The Conservative Party has announced a targeted series of new measures to protect Canada’s environment by promoting hunting, angling, and snowmobiling tourism and supporting the country’s gun owners.
Seeking to build on his “historic” conservation record, Prime Minister Harper promised voters that if re-elected, he would invest $9 million over three years to Destination Canada, which would bring more American recreational hunters, anglers and snowmobilers to the north.
"These initiatives will help to protect Canada’s natural environment and support economic development and new jobs across the country," he said in an early September statement from Whitehorse. “By partnering with angling, hunting, and conservation groups, we can ensure that our conservation efforts are good for the environment and good for local economies.”
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In addition to the financial investment, Harper committed to creating a Wildlife Conservation and Enhancement Program that would improve habitats for common game animals. The initiative would launch in 2017 on a $5-million annual budget and restore wetlands for ducks and migratory birds, control burns to sustain moose, and implement a timber rotation for wild turkey.
“If you love the outdoors, you protect it — for your children and grandchildren,” said Manitoba’s Candice Bergen, Conservative candidate for Portage-Lisgar, in a supporting email. “Conservatives have always known that hunters, anglers and sports shooters are some of the strongest conservation advocates around.”
In fact, most of the party’s new conservation measures target gun owners and hunters specifically — if brought back for a fourth term in power, the Tories would also modernize migratory bird regulations to allow family hunting permits and permit use of crossbows in hunting Canada-wide. Crossbows are currently illegal in Newfoundland and the Yukon, where Harper made the original announcement.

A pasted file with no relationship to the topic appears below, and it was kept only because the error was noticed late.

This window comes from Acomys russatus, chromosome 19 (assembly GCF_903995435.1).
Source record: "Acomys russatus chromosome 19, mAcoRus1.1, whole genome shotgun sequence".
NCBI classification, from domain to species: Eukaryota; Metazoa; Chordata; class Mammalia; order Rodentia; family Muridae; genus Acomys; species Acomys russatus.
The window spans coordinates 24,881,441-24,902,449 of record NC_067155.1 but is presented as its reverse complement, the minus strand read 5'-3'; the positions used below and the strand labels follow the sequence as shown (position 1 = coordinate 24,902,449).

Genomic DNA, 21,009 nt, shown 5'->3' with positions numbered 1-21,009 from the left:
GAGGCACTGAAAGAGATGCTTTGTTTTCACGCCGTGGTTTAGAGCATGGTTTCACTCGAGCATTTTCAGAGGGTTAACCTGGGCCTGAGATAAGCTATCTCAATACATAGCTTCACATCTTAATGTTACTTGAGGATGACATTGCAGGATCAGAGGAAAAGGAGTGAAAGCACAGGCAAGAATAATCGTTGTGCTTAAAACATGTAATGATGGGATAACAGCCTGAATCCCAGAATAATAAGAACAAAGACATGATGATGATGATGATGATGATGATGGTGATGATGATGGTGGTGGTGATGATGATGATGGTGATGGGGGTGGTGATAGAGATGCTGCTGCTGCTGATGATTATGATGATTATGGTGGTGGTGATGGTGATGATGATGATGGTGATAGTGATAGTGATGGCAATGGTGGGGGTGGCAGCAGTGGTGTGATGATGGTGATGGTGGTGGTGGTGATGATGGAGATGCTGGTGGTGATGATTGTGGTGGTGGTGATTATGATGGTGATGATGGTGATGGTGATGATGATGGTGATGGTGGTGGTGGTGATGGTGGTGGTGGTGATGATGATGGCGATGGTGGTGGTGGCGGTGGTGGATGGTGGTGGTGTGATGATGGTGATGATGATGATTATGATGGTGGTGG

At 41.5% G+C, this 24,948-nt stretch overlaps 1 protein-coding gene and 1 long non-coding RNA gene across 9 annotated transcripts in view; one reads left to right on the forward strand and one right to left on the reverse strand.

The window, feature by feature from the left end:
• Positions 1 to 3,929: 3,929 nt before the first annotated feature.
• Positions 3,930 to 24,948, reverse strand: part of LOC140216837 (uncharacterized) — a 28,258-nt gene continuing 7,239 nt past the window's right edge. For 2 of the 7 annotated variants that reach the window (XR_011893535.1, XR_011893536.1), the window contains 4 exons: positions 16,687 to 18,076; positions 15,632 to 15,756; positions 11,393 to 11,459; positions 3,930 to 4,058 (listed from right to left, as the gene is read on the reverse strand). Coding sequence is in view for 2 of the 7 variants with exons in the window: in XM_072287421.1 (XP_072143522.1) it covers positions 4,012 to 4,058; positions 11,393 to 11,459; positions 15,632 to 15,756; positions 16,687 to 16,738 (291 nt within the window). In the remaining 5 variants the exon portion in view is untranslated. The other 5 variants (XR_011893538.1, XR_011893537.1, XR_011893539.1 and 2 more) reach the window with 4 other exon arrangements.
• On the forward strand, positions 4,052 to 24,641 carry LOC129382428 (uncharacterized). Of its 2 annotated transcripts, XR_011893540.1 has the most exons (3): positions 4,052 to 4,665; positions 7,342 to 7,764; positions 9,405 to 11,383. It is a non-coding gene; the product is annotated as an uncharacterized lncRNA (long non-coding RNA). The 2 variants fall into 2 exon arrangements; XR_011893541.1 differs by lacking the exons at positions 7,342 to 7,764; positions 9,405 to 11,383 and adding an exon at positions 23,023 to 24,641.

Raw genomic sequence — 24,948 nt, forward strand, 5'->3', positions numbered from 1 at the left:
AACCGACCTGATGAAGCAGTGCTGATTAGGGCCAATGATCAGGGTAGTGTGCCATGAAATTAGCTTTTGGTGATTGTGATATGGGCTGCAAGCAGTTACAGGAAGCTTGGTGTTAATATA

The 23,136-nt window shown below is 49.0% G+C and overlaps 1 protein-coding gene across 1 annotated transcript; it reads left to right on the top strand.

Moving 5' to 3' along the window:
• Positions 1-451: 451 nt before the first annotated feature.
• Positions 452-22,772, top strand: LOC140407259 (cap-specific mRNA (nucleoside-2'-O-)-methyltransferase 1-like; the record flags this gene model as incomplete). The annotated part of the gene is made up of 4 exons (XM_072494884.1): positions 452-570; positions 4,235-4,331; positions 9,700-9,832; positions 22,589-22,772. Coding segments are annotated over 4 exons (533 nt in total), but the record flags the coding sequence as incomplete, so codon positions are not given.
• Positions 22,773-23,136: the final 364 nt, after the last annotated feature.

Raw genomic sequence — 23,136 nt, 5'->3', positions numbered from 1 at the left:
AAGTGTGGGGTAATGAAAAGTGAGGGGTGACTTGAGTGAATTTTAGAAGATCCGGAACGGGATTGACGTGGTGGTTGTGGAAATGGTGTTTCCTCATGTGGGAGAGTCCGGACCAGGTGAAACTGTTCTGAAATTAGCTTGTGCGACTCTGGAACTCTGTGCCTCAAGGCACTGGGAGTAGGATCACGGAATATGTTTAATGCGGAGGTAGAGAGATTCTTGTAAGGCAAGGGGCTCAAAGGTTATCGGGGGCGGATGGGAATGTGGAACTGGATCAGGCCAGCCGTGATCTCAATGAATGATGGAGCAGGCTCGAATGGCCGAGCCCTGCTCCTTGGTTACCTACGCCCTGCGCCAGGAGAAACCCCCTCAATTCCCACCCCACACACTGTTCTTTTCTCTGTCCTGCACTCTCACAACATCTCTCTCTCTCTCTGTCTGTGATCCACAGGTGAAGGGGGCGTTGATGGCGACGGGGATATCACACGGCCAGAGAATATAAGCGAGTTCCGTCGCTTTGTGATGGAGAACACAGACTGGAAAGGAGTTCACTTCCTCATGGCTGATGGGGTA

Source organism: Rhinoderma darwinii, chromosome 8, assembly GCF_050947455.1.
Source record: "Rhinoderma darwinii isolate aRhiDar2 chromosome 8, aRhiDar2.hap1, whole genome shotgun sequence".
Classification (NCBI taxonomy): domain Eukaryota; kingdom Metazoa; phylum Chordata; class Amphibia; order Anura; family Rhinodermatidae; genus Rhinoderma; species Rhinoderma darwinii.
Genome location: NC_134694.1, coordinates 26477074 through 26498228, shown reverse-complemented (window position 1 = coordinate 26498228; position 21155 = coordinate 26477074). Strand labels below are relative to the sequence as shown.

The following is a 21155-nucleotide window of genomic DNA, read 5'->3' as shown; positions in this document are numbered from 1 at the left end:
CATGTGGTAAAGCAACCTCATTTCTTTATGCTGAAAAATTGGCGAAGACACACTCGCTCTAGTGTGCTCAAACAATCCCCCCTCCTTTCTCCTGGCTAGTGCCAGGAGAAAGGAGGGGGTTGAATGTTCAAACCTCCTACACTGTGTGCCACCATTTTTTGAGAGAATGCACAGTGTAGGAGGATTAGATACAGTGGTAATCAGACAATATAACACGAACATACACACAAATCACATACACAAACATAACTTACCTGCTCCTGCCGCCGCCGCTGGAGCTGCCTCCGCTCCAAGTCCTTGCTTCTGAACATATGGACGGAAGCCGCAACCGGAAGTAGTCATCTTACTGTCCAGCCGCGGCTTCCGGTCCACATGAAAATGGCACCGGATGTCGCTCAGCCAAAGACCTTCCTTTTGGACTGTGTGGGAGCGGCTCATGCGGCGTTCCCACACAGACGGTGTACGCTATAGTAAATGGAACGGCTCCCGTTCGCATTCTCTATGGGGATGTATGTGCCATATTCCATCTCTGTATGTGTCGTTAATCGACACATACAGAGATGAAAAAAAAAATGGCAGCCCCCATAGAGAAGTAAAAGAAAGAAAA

He further promised to ensure adequate firearms training throughout the country and uphold his opposition to the Liberal long-gun registry, which he abolished in 2012 for imposing “unnecessary burdens on firearms owners.”
"Any attempt to bring back the long-gun registry, as Mr. Mulcair advocates, would cost billions of dollars and be no more effective than the previous Liberal plan," said the prime minister. "Justin Trudeau and Thomas Mulcair would almost certainly return Canada to the confrontational policies of the past, which were not only costly and ineffective but were disrespectful of rural Canadians."
The entire plan would build upon his 2014 National Conservation Plan, he added, which included $252 million in spending over a five-year period to conserve Canada’s lands and waters, restore ecosystems, and connect Canadians to their environment.
So far, other environmental commitments of the Conservative Party platform include extended partnership with the Pacific Salmon Foundation by investing $15 million to conserve key B.C. estuaries and preserve the lower Harrison River’s salmon ecosystem, a May 2015 pledge to lower greenhouse gas emissions by 30 per cent below 2005 levels by 2030, and an agreement with other G7 nations to eliminate use of fossil fuels by the end of the century.
The Tories are also the only party of the Liberals, NDP, and Greens to approve the Enbridge Northern Gateway oilsands pipeline, and support both the proposed TransCanada Energy East project, and TransCanada Keystone XL oilsands pipeline.